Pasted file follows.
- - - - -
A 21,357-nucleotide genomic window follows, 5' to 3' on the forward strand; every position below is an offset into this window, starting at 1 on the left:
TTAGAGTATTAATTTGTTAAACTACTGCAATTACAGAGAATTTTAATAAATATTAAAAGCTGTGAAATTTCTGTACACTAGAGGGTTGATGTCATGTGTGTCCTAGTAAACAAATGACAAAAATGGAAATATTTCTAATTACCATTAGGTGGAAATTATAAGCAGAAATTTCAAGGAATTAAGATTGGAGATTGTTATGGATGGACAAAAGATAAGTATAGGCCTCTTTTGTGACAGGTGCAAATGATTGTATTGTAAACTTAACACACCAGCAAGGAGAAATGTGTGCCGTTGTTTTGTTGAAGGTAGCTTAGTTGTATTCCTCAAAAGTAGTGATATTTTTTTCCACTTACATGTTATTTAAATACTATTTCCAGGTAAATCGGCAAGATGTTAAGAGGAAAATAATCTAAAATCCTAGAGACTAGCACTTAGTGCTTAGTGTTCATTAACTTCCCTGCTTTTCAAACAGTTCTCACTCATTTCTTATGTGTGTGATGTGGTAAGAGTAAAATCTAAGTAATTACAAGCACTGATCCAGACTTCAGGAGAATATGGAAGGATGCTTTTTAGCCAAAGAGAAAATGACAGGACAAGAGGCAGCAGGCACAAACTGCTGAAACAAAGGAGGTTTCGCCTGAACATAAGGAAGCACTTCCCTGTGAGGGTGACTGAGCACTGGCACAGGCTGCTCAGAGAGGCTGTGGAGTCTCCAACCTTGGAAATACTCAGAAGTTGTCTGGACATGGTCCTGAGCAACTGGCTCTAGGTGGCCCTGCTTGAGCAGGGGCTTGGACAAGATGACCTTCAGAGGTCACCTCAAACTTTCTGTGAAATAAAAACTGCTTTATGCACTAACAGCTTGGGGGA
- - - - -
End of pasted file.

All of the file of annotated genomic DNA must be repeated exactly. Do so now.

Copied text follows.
A 21,357-nucleotide genomic window follows, 5' to 3' on the forward strand; every position below is an offset into this window, starting at 1 on the left:
TTAGAGTATTAATTTGTTAAACTACTGCAATTACAGAGAATTTTAATAAATATTAAAAGCTGTGAAATTTCTGTACACTAGAGGGTTGATGTCATGTGTGTCCTAGTAAACAAATGACAAAAATGGAAATATTTCTAATTACCATTAGGTGGAAATTATAAGCAGAAATTTCAAGGAATTAAGATTGGAGATTGTTATGGATGGACAAAAGATAAGTATAGGCCTCTTTTGTGACAGGTGCAAATGATTGTATTGTAAACTTAACACACCAGCAAGGAGAAATGTGTGCCGTTGTTTTGTTGAAGGTAGCTTAGTTGTATTCCTCAAAAGTAGTGATATTTTTTTCCACTTACATGTTATTTAAATACTATTTCCAGGTAAATCGGCAAGATGTTAAGAGGAAAATAATCTAAAATCCTAGAGACTAGCACTTAGTGCTTAGTGTTCATTAACTTCCCTGCTTTTCAAACAGTTCTCACTCATTTCTTATGTGTGTGATGTGGTAAGAGTAAAATCTAAGTAATTACAAGCACTGATCCAGACTTCAGGAGAATATGGAAGGATGCTTTTTAGCCAAAGAGAAAATGACAGGACAAGAGGCAGCAGGCACAAACTGCTGAAACAAAGGAGGTTTCGCCTGAACATAAGGAAGCACTTCCCTGTGAGGGTGACTGAGCACTGGCACAGGCTGCTCAGAGAGGCTGTGGAGTCTCCAACCTTGGAAATACTCAGAAGTTGTCTGGACATGGTCCTGAGCAACTGGCTCTAGGTGGCCCTGCTTGAGCAGGGGCTTGGACAAGATGACCTTCAGAGGTCACCTCAAACTTTCTGTGAAATAAAAACTGCTTTATGCACTAACAGCTTGGGGGA